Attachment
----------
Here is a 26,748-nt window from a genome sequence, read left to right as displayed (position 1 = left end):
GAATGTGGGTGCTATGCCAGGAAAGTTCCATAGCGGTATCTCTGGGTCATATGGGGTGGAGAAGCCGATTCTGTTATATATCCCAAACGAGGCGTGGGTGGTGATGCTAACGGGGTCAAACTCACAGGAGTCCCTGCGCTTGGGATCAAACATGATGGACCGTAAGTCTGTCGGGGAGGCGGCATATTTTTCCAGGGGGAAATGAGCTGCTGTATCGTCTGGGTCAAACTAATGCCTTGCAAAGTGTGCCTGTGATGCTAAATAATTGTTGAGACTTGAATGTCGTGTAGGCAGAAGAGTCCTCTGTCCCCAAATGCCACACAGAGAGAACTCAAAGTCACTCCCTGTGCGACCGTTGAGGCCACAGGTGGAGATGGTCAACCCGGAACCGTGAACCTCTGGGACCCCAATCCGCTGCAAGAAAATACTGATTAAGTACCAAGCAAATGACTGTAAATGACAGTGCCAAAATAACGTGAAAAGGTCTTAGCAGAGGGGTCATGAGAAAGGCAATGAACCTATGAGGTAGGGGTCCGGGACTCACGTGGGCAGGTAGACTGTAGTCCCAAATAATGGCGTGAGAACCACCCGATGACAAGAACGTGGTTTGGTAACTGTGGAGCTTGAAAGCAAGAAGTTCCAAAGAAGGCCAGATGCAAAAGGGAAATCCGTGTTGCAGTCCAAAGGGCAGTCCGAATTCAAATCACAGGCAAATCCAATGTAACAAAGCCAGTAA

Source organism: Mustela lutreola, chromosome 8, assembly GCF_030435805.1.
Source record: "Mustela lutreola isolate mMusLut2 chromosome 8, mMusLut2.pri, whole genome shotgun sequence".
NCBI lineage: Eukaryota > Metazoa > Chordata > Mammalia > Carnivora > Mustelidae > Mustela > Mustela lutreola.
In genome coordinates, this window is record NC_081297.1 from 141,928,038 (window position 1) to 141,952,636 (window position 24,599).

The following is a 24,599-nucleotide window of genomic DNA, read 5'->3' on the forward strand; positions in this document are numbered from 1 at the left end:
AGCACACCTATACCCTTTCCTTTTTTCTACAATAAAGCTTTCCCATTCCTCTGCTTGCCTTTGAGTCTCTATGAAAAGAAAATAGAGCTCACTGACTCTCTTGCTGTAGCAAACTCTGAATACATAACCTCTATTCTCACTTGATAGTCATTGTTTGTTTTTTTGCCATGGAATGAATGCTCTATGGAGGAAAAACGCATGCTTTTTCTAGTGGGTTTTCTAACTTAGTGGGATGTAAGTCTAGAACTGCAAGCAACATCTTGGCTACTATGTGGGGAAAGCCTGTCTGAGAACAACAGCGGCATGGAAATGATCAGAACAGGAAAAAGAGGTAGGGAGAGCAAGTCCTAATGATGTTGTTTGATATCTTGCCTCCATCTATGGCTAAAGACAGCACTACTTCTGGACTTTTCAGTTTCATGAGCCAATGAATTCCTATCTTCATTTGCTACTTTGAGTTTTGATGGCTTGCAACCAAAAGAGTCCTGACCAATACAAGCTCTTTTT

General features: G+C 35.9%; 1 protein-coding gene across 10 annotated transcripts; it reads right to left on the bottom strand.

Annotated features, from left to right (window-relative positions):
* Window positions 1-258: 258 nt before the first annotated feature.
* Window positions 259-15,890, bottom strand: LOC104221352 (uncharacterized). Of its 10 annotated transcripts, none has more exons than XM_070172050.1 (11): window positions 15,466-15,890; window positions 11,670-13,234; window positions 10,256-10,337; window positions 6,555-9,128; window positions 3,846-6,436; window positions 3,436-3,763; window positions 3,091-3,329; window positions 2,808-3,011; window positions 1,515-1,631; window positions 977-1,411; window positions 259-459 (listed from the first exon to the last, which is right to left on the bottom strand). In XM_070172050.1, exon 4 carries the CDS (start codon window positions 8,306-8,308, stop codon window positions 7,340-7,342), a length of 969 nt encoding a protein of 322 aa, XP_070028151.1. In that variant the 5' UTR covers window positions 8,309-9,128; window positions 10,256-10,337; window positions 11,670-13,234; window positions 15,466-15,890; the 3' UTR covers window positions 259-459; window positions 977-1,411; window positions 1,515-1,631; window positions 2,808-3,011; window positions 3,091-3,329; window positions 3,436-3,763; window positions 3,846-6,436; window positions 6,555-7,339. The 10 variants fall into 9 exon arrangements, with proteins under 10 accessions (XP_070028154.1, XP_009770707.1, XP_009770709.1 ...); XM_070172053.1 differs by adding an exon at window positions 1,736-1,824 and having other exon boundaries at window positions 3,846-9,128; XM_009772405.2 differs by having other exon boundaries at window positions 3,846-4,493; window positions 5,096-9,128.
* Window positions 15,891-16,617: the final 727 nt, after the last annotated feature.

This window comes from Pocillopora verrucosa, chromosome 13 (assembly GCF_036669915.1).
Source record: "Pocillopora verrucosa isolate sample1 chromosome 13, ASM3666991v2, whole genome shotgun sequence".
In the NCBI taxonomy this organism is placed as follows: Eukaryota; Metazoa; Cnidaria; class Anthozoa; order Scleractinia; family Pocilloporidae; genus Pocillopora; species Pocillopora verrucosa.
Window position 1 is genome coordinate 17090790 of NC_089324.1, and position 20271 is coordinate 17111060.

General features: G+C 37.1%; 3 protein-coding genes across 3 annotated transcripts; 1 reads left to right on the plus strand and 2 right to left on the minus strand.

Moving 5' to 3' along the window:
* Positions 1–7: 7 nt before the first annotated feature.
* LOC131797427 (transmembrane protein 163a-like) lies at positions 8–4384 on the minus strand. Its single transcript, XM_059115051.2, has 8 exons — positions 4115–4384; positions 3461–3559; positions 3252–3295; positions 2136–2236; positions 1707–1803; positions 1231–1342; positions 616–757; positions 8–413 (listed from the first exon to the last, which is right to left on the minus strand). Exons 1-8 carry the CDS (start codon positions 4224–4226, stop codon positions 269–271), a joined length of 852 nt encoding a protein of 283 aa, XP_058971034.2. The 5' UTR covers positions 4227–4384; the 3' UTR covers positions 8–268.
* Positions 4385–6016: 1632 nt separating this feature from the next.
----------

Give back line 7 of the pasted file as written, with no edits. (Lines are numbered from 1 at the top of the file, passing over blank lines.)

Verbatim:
The following is a 24,599-nucleotide window of genomic DNA, read 5'->3' on the forward strand; positions in this document are numbered from 1 at the left end: